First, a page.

This weekend I made my first long-distanced train journey in Australia. It always surprised me that despite a train network laid out by the British, I never heard anyone in Australia mention the train routes. So, I decided to gain a first hand experience, and now know the reason for its relative obscurity.
To begin, I was traveling from Melbourne to Sydney, which is a distance of 875 km. Something like 9 hours for a road trip. You would assume that on a train you could make the journey in say 8 hours. Well – no, the countrylink, the Australian railway service, says 11 hours is their standard time for the journey. Please note the word Standard.
I reached the Southern Cross station in time, expecting the general punctuality that I have come to expect from any service provider who does not follow the standard time of desh. I was trying not to get annoyed when the train reached even later than the scheduled departure, and then went through a process of quick cleaning – may be it was cleaning, but it sure as hell was not quick. The train had only about 8 coaches – too few , I think, especially since it is one out of the only two trains in a day which connect two of Australia’s most prominent cities.
After almost an hour, we were allowed to enter the esteemed coach. Being from India, I was expecting something like a sleeper. In a worse case, I assumed the arrangement would be similar to those French trains where so many seats are empty that you can easily stretch your legs and doze off. I was wrong on both counts. May be I just have wrong standards.
What presented itself was, instead, a set of reclining seats aka Shatabdi. Imagine an overnight Shatabdi, where you pay much more, do not get food, and have a restricted incline. (Do Shatabdi‘s recline? I seem to have forgotten). The chair barely reclined and the footrest did not stay where you wanted it to (you had to keep it pressed with your feet – like an endless struggle for assertion). In short, all ingredients for a restless night. To top it all, the train did not move to a fast lulling motion. It was shaky, alright – just not in a comfortable way. For the first time, I missed the comfort of Indian Railways and Lalu’s efficiency. (I wouldn’t even go so far as to compare this service with the European network, that would be blasphemous!).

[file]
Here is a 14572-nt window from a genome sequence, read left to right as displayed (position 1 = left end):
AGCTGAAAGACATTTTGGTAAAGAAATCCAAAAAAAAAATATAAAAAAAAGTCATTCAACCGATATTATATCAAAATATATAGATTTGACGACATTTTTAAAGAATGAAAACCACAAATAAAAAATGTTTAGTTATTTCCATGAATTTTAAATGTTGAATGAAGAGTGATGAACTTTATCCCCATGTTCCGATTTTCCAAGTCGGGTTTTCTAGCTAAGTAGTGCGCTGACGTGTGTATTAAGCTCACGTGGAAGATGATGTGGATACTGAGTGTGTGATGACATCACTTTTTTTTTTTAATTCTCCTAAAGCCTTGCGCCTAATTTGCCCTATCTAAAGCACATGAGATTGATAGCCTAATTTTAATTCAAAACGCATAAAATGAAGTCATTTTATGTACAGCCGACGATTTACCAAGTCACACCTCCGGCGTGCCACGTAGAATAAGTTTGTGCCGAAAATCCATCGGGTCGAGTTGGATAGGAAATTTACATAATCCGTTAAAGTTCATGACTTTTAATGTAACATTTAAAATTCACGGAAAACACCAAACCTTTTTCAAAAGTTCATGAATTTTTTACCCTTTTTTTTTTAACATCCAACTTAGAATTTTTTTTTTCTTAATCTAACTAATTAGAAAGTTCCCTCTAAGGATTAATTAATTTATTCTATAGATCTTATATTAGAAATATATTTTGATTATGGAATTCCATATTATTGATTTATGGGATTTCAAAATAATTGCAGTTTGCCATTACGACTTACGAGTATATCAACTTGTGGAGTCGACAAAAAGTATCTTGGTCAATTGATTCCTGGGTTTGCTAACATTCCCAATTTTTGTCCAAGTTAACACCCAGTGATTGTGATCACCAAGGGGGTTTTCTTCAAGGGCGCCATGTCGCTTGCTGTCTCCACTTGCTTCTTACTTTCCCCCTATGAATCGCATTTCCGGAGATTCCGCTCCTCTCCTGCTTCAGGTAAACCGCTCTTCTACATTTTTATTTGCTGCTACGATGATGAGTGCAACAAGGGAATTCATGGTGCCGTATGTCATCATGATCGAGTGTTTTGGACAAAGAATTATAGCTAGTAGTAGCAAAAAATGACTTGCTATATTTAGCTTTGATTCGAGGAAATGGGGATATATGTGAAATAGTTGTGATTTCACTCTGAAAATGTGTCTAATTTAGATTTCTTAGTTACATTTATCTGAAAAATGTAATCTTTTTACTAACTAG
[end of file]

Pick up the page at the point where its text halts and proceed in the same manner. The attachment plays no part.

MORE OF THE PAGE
There were a few positives, sure. The ease of booking and finding reservation – well no one travels the route, so that is explicable. Reservation was easily done online in a couple of minutes. On the train, there was an overnight buffet providing meals and drinks, which ran through most of the journey, even at late night. And on the few stations that it did stop, the train did so quietly. 10 minutes before the stop was due, attendants came stealthily with a small light and woke up the passengers who had to alight. I found the system polite and thoughtful.
The small stations themselves: I was amazed that anyone got down there. I always think of Australia as a bunch of few big cities interspersed with vast empty spaces. To realize that there were small towns in these spaces, even accessible by train was educational. I could hardly see any settlement around those stations (but that could be just the darkness).
The train arrived Sydney almost 2 hours late – on the return the delay was even more. They sighted re-routing due to track work as the reason, but I think the services are plain inefficient. That explains why most people avoid them, even when the alternative (flight) is expensive. I do not think I am going to try them again – not unless they are thinking of upgrading, to the French TGV for instance? Countrylink , are you linking? I mean listening?